Goat's-rue (Tephrosia virginiana) is one of those plants that share many names according to their locality of distribution. Aside from its names (Goat's-rue, Catgut, Rabbit's-pea) listed on our picture, Devil's shoestring, Turkey-pea, and Hoary-pea are further names that will appear, depending on how many floral publications you may have scanned.
It is said that the plant was used by Indians as a fish poison and as a treatment for bodily ailments. According to various records roots are usable as an insecticide or vermifuge. A slot in the internet states that the name Catgut and Devil's shoestring are vernacular names descriptive of the plant's long, slender, woody roots.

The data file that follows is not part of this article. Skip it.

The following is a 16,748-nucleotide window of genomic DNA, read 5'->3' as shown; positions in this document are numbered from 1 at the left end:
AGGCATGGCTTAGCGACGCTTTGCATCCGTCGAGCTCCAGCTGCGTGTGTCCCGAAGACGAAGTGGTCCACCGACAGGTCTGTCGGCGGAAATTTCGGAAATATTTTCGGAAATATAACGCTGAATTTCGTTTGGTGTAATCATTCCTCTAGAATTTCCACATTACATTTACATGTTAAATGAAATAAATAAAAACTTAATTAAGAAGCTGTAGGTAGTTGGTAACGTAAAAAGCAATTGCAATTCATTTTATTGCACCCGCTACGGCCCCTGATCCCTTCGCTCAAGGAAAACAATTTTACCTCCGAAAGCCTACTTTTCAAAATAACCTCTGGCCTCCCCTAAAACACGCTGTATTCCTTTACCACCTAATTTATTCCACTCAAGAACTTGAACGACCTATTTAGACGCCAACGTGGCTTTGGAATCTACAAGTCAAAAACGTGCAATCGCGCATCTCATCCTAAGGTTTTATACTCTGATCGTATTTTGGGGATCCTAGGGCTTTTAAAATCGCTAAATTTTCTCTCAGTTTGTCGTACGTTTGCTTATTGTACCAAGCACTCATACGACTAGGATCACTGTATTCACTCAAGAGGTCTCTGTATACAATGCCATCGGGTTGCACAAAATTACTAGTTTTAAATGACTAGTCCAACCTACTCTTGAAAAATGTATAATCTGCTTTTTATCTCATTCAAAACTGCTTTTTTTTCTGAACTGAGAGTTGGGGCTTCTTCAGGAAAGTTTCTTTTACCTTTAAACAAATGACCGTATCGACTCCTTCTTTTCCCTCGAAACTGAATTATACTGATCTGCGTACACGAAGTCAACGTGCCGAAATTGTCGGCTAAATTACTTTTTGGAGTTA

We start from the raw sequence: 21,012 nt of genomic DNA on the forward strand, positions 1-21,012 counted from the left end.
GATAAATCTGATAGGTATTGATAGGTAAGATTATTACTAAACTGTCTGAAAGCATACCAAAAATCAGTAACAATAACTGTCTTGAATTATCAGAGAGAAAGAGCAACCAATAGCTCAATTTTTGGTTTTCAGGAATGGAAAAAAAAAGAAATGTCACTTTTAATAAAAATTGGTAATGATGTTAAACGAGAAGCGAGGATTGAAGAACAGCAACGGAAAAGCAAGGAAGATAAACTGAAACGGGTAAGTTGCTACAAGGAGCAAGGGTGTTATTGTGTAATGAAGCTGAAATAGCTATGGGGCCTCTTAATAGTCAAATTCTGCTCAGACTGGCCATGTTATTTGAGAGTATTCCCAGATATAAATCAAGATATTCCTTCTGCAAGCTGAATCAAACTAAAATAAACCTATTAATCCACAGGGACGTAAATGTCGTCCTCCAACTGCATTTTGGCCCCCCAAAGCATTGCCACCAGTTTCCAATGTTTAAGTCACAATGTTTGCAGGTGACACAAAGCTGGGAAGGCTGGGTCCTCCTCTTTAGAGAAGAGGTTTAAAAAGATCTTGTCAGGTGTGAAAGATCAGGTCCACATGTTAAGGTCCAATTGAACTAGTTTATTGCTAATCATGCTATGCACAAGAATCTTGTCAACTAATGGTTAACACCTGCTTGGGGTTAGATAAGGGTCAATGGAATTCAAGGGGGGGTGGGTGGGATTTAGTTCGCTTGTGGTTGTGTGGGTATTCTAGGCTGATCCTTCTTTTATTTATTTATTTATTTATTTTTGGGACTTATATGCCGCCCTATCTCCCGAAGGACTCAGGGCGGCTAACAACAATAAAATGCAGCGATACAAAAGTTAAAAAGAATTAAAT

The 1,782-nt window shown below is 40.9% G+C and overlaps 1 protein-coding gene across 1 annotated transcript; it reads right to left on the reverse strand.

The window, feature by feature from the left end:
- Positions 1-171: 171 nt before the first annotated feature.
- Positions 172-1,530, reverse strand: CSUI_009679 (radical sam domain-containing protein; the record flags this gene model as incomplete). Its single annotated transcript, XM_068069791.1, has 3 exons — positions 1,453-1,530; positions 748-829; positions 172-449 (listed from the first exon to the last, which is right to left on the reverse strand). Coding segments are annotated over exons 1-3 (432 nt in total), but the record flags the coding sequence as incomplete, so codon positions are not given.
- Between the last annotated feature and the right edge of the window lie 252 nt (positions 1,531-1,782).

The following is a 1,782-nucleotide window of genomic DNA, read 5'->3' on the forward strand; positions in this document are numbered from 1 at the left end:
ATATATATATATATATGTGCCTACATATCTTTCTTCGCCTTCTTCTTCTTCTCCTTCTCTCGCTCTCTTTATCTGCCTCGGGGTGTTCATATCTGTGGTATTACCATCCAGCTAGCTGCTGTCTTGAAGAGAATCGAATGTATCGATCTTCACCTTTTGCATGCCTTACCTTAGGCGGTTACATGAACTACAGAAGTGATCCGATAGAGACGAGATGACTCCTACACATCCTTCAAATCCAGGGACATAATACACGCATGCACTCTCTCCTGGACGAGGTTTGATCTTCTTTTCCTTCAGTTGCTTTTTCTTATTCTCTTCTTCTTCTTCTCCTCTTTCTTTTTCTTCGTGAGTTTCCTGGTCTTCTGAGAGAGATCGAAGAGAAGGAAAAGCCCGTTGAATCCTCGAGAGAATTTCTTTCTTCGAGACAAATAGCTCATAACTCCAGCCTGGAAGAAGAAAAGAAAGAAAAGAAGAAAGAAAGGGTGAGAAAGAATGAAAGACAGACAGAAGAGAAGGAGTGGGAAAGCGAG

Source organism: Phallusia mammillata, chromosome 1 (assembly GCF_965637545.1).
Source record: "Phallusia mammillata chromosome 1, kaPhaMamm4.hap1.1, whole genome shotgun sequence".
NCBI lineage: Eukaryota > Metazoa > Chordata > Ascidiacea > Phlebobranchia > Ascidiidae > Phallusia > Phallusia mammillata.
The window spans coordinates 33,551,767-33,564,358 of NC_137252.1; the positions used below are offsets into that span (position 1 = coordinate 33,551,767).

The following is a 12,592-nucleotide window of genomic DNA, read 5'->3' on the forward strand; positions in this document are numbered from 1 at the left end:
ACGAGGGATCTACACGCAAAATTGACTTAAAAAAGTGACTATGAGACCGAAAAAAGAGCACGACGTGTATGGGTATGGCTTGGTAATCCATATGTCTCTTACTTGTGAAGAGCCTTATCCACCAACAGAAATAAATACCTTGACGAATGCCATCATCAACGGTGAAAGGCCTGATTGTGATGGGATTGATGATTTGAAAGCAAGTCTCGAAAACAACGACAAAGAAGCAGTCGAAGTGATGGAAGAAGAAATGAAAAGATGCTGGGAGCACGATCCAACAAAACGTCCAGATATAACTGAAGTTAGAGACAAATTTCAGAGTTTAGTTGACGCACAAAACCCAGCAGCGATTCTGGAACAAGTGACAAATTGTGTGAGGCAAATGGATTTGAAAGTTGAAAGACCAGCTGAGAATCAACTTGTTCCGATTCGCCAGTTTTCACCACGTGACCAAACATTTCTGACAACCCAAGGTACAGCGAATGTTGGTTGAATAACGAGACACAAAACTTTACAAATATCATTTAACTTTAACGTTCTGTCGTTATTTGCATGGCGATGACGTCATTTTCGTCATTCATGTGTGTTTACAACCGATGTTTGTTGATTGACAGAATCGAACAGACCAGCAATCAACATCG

Like all medicinal plants in the historical record, this species seems to have a never-ending share of uses.
It has been my experience to have found several sandy, woodland-edge sites where this species occurs yearly in Pittsylvania County, Virginia.
Also see this illustration in larger format.
Copyright © 2007 William T. Hathaway.